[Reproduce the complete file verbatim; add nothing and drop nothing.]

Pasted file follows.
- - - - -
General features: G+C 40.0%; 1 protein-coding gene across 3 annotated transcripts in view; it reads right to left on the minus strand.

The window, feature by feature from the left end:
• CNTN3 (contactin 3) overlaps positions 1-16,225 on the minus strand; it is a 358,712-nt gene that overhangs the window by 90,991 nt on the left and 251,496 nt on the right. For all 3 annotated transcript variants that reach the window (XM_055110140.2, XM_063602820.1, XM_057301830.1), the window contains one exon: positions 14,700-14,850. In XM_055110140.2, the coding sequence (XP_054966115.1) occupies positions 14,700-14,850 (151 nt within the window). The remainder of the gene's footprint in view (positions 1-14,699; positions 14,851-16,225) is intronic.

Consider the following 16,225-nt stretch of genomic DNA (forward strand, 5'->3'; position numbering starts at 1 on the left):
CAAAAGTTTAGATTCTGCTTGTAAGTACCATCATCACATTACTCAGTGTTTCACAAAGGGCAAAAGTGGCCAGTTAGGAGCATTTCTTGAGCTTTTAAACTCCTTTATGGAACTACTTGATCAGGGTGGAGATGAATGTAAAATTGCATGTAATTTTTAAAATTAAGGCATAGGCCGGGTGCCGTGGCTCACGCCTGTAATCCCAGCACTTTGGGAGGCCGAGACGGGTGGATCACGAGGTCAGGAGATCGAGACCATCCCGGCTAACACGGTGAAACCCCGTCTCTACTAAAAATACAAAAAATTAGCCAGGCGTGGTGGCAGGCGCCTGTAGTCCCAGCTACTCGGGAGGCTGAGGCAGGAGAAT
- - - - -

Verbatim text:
General features: G+C 40.0%; 1 protein-coding gene across 3 annotated transcripts in view; it reads right to left on the minus strand.

The window, feature by feature from the left end:
• CNTN3 (contactin 3) overlaps positions 1-16,225 on the minus strand; it is a 358,712-nt gene that overhangs the window by 90,991 nt on the left and 251,496 nt on the right. For all 3 annotated transcript variants that reach the window (XM_055110140.2, XM_063602820.1, XM_057301830.1), the window contains one exon: positions 14,700-14,850. In XM_055110140.2, the coding sequence (XP_054966115.1) occupies positions 14,700-14,850 (151 nt within the window). The remainder of the gene's footprint in view (positions 1-14,699; positions 14,851-16,225) is intronic.

Consider the following 16,225-nt stretch of genomic DNA (forward strand, 5'->3'; position numbering starts at 1 on the left):
CAAAAGTTTAGATTCTGCTTGTAAGTACCATCATCACATTACTCAGTGTTTCACAAAGGGCAAAAGTGGCCAGTTAGGAGCATTTCTTGAGCTTTTAAACTCCTTTATGGAACTACTTGATCAGGGTGGAGATGAATGTAAAATTGCATGTAATTTTTAAAATTAAGGCATAGGCCGGGTGCCGTGGCTCACGCCTGTAATCCCAGCACTTTGGGAGGCCGAGACGGGTGGATCACGAGGTCAGGAGATCGAGACCATCCCGGCTAACACGGTGAAACCCCGTCTCTACTAAAAATACAAAAAATTAGCCAGGCGTGGTGGCAGGCGCCTGTAGTCCCAGCTACTCGGGAGGCTGAGGCAGGAGAAT